Community pharmacies in the most deprived areas of England are more likely to close compared to other areas, despite being a vital lifeline for patients, an investigation by The Pharmaceutical Journal has revealed.
The investigation has quantified, for the first time, the positive impact of community pharmacy in deprived areas, showing that they provide 50% more NHS services to local people compared with other areas where patients are healthier.
The Pharmaceutical Journal used the UK government’s indices of deprivation to analyse data published monthly by NHS Business Services Authority on the 4.2 million claims for NHS contractual services by community pharmacies in England.
In the 10% most health-deprived areas of England, 17% of all claims (720,978) were made by community pharmacies. This works out as an average of 401 claims per pharmacy premises for carrying out contractual services between October 2021 and September 2022.
In the 10% most healthy areas of England, 5.3% of claims (220,497) equated to an average of 266 claims per pharmacy.
However, The Pharmaceutical Journal analysed the same deprivation index alongside latest available NHS Digital data on pharmacy openings and closures and found that 27 (23%) of the 118 pharmacy closures that occurred in the same time period were in the most health-deprived areas, while 5 (4%) were in the 10% most healthy areas.
The findings fit with the long-term trend of closures in England, with an analysis conducted by the Company Chemists’ Association in October 2022 showing more than 40% of community pharmacy closures between 2015 and 2022 took place in the most deprived areas of England.
This is despite an NHS England report into prescribing, published in January 2023, that found that polypharmacy increases with relative deprivation, with people in more deprived areas more likely to have prescriptions for ten or more different medicines in at least one month of the year.
In September 2022, the National Pharmacy Association (NPA) warned of a “looming pharmacy collapse” without additional government funding.
And on 19 January 2023, LloydsPharmacy announced plans to withdraw pharmacy services from all Sainsbury’s stores over the course of 2023 “in response to changing market conditions,” affecting more than 200 branches.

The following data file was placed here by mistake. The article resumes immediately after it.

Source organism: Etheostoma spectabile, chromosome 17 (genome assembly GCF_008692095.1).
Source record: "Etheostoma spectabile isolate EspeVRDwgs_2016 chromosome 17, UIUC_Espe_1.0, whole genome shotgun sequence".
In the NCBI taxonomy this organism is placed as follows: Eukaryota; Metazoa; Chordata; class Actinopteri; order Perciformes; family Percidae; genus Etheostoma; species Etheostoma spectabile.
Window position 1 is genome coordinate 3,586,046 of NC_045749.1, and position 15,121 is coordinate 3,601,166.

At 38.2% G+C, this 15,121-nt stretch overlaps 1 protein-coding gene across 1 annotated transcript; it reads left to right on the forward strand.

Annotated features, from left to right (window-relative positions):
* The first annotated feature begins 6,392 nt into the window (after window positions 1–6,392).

Janet Morrison, chief executive of the Pharmaceutical Services Negotiating Committee, described The Pharmaceutical Journal’s findings as “very worrying”.
“If even those pharmacies that are dispensing numerous prescriptions and offering plenty of services cannot make the sums add up, then something is clearly not right at the core of pharmacy funding,” she said.
“Pharmacies have a real role to play in most deprived communities to help reduce health inequalities — but only if those pharmacy businesses have access to fair funding levels.”
Adam Todd, professor of pharmaceutical public health at Newcastle University’s School of Pharmacy, commented: “The uniqueness of the community pharmacy network, in terms of accessibility, is the geographical distribution of them. So potentially, if this [trend of closures in deprived areas] continues to happen, the uniqueness of the community pharmacy network — and the positive pharmacy care law — could be in jeopardy.”
In 2014, Todd published a study in the BMJ that introduced the ‘positive pharmacy care law’, after finding that 99.8% of people living in areas of high deprivation had access to a community pharmacy within a 20-minute walk, compared with 90% in more affluent areas.
Todd added that pharmacy closures will potentially “exacerbate health inequalities”.
“If you’ve got a pharmacy that’s commissioned to provide services, to prevent disease, promote health and also reduce inequalities, and yet those services are no longer there for a community, I think it certainly doesn’t make much sense in terms of how this fits with the overall strategy of reducing inequalities,” he said.
A spokesperson for the Department of Health and Social Care told The Pharmaceutical Journal that it is “carefully monitoring access to pharmaceutical services and there remains twice as many pharmacies in deprived areas compared to less deprived areas”.
Box: What is the government doing to tackle health inequalities?
In 2021, NHS England launched the ‘Core20PLUS5’ initiative, which aims to focus on people living in the country’s 20% most deprived areas and has identified five clinical areas for improving health inequalities: maternity, severe mental illness, chronic respiratory disease, early cancer diagnosis and hypertension case-finding.
Integrated care boards were granted £200m by NHS England in 2022/2023 to help meet specific targets relating to these five areas, including to have “75% of [cancer] cases diagnosed at stage 1 or 2 by 2028”.
There have been calls for similar initiatives in both Scotland and Wales. In July 2022, the Welsh NHS Confederation Health and Wellbeing Alliance called for the Welsh government to produce a “plan for reducing poverty and inequalities in adults and children”, after a Public Health Wales report found that the COVID-19 pandemic had widened existing health inequalities in the country.
Similarly, in Scotland, a a report published by the Health, Social Care and Sport Committee in September 2022 called for urgent action to address health inequalities and make the issue “a major public health priority”.